Welcome back to Wildlife Diaries. This is a collaboration between the Museum of Zoology and Cambridge University Botanic Garden, sharing the wildlife of the Garden as spring arrives. Catch up with last week’s post, with its flowers and fragrances, hibernating ladybirds and singing robins, and join us for a special livestream at 5pm on April 1, when you can ask your questions to our panel of wildlife experts.
9 March 2021
Sunny spells in the garden saw white butterflies flitting in the bee borders, and bumblebees buzzing as they collect nectar. The long-tailed tits are active, feeding and building a nest. The air is filled with the sound of robins, blackbirds probe the softer ground for worms to eat, and blue tits and great tits glean food from tree branches. More buds are getting ready to burst with leaves and blossom, and green shoots from the ground and getting stronger. The water in the garden is coming to life, with small water boatmen darting beneath the surface.
12 March 2021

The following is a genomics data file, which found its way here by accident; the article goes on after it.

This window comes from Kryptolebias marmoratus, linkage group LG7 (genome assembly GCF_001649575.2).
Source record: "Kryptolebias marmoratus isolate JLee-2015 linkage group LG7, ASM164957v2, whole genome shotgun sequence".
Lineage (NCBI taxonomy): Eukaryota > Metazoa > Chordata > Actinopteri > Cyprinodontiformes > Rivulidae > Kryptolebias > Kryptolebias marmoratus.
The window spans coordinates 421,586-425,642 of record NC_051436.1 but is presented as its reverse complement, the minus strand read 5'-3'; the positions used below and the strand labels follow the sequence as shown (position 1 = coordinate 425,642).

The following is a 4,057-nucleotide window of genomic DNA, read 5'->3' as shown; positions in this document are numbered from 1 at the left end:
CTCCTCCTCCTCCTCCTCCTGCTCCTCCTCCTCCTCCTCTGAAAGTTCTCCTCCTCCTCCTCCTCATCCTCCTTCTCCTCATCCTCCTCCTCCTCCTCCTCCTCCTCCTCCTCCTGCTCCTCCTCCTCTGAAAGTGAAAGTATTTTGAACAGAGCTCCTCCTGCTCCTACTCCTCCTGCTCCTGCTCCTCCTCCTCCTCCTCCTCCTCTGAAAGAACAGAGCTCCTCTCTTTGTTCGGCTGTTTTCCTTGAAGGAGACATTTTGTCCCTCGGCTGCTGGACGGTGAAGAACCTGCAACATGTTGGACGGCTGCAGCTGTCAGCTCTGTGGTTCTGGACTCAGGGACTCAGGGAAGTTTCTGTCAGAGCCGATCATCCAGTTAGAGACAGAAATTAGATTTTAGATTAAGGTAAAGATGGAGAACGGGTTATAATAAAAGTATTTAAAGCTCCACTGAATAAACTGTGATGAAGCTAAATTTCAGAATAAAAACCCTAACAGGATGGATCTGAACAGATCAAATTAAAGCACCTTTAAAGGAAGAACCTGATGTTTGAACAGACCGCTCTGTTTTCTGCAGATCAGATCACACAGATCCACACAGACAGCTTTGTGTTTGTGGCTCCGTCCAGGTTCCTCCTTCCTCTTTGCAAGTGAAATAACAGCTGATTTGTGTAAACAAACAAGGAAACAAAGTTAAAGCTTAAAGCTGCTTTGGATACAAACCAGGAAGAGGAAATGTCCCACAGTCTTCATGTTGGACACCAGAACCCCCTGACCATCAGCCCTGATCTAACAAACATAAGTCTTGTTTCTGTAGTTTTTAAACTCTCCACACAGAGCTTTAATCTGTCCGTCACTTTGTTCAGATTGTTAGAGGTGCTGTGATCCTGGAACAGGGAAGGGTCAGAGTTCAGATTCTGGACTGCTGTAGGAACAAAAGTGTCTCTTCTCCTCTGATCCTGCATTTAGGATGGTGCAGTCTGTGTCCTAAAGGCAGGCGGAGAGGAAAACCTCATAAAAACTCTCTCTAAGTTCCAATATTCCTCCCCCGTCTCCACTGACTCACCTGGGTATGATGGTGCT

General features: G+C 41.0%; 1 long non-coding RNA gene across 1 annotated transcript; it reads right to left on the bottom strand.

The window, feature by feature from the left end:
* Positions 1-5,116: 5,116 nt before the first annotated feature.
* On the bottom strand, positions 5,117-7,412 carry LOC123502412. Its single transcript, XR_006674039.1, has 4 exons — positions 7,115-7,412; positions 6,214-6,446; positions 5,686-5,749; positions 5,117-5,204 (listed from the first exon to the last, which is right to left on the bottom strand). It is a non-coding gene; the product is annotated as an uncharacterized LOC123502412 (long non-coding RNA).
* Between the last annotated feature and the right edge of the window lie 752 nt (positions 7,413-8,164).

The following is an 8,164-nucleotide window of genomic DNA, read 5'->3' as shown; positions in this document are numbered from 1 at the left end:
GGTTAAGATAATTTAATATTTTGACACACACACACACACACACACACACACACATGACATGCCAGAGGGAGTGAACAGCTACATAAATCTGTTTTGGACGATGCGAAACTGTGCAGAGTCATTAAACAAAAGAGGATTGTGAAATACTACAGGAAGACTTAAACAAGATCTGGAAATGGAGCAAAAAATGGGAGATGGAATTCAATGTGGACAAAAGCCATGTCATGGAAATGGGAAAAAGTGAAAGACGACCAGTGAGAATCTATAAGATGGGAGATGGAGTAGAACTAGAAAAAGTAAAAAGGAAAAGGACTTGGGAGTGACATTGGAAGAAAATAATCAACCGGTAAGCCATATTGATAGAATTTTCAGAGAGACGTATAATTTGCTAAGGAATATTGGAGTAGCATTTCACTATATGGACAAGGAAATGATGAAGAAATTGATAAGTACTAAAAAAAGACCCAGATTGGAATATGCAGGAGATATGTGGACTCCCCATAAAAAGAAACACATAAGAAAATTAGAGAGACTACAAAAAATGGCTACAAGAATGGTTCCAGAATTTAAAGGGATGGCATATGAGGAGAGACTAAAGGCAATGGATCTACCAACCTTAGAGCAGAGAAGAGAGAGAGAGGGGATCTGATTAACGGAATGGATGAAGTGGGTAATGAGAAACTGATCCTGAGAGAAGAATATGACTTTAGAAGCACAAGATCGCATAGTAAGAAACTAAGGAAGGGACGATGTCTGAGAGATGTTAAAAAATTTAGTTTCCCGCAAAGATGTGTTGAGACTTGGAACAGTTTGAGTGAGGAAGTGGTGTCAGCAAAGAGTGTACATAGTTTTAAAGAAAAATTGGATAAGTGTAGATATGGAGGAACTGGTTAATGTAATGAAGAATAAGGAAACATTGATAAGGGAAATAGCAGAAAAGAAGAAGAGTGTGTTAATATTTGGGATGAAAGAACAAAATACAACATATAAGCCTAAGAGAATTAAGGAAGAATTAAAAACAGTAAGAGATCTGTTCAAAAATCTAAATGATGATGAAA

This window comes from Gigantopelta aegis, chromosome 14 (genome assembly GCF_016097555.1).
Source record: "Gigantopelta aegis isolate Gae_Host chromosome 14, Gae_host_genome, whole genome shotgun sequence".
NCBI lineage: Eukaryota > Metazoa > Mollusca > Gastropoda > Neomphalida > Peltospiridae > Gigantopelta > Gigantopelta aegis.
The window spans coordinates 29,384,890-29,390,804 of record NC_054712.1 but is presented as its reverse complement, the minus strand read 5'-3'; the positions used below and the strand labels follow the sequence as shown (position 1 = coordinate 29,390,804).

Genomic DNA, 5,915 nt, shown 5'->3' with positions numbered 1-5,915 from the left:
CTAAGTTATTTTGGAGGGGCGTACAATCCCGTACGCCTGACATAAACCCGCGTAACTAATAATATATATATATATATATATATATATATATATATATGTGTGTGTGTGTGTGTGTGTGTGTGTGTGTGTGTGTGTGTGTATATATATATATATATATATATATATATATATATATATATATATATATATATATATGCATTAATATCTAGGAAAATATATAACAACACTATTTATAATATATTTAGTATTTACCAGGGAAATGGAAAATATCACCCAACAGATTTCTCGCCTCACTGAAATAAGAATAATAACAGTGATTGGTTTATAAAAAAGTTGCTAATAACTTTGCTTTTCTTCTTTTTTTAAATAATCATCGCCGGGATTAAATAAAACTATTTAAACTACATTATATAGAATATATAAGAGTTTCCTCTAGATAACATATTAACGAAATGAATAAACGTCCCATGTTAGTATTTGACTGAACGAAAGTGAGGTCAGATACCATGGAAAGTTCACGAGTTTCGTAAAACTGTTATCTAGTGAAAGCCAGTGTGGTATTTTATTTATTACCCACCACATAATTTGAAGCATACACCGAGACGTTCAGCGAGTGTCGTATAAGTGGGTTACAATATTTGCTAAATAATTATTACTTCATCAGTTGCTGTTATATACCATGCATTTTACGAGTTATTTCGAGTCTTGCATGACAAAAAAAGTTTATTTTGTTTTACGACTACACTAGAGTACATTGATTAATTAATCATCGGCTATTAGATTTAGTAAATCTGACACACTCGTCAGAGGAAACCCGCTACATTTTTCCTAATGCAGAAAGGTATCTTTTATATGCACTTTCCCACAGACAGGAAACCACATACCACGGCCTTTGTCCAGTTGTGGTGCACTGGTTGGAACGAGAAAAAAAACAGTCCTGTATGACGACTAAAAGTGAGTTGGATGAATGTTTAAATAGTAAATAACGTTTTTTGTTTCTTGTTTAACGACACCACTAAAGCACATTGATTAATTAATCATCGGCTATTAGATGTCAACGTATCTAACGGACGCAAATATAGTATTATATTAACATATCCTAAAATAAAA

After an extremely windy few days which resulted in the Garden being closed to visitors yesterday, wildlife has hunkered down again, waiting for some more settled weather. Despite the breezy conditions the badgers have been active at clearing out their setts. You can see from the video taken by one of our wildlife cameras last week that they are really busy digging out used bedding. We also had a bat detector out overnight recording the high frequency sounds that bats make. Bats hibernate in winter but will come out to feed when temperatures get above 8 degrees Celsius. Below is a sonogram of a Soprano Pipistrelle flying over the lake last night. Each bat has a unique call signature and we can use these sound recordings to work out which species are using a site. This bat must have been hungry! Some lovely male hairy footed flower bees were also spotted today by one of our visitors, females emerge a few weeks later. These are our favourite bees at this time of year, they are so cute. Just look at those hairy legs! We’ll be looking out for their nests now. A pine ladybird, with its red comma like spots on a black body, was also spotted in the leaf litter still hibernating.